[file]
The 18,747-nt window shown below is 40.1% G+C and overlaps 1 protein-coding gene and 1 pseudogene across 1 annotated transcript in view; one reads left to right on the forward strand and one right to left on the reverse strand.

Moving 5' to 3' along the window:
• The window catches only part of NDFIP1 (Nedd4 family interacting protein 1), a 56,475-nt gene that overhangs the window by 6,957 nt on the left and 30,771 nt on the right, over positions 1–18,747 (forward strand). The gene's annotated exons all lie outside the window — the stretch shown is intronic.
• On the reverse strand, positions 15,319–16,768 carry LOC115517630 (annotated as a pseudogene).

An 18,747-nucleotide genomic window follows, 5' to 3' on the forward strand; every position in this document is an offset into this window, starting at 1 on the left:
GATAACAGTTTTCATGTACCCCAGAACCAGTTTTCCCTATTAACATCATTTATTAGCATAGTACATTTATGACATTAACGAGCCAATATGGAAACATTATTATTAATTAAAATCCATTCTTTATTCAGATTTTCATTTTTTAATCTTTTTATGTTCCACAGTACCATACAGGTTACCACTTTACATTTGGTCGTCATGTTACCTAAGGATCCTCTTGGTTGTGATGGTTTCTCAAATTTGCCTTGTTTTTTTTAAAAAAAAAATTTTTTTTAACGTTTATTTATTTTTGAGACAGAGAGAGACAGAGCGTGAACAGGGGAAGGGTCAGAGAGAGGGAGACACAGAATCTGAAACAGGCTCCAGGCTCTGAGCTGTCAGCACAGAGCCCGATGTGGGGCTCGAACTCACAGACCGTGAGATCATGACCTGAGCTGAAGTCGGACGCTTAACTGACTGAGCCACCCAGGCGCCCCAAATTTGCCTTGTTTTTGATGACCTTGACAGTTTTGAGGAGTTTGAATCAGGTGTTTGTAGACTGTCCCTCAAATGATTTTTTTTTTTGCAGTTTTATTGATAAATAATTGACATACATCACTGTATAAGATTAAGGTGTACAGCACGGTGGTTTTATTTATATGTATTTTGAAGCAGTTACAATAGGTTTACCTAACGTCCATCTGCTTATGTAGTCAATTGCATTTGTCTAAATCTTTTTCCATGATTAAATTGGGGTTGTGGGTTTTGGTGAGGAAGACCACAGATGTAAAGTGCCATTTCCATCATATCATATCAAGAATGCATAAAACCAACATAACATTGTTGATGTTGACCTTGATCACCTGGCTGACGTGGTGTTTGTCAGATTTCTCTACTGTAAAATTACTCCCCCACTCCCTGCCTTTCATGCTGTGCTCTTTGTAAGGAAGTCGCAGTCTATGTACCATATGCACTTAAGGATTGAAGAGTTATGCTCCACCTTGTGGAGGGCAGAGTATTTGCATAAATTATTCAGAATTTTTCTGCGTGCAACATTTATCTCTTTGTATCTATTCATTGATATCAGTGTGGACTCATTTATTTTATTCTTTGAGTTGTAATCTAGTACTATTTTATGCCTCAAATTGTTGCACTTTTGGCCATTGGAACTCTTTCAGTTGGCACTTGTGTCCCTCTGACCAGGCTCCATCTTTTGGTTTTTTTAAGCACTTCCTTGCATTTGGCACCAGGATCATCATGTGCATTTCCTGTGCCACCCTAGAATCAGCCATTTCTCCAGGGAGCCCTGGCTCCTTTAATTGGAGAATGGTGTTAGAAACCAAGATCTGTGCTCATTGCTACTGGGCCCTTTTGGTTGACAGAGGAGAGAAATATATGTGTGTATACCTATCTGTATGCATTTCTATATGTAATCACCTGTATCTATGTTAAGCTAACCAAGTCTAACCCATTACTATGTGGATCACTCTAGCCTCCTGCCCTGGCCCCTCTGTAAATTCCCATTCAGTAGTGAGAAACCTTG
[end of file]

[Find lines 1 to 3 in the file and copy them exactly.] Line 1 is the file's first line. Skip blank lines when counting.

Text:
The 18,747-nt window shown below is 40.1% G+C and overlaps 1 protein-coding gene and 1 pseudogene across 1 annotated transcript in view; one reads left to right on the forward strand and one right to left on the reverse strand.

Moving 5' to 3' along the window:
• The window catches only part of NDFIP1 (Nedd4 family interacting protein 1), a 56,475-nt gene that overhangs the window by 6,957 nt on the left and 30,771 nt on the right, over positions 1–18,747 (forward strand). The gene's annotated exons all lie outside the window — the stretch shown is intronic.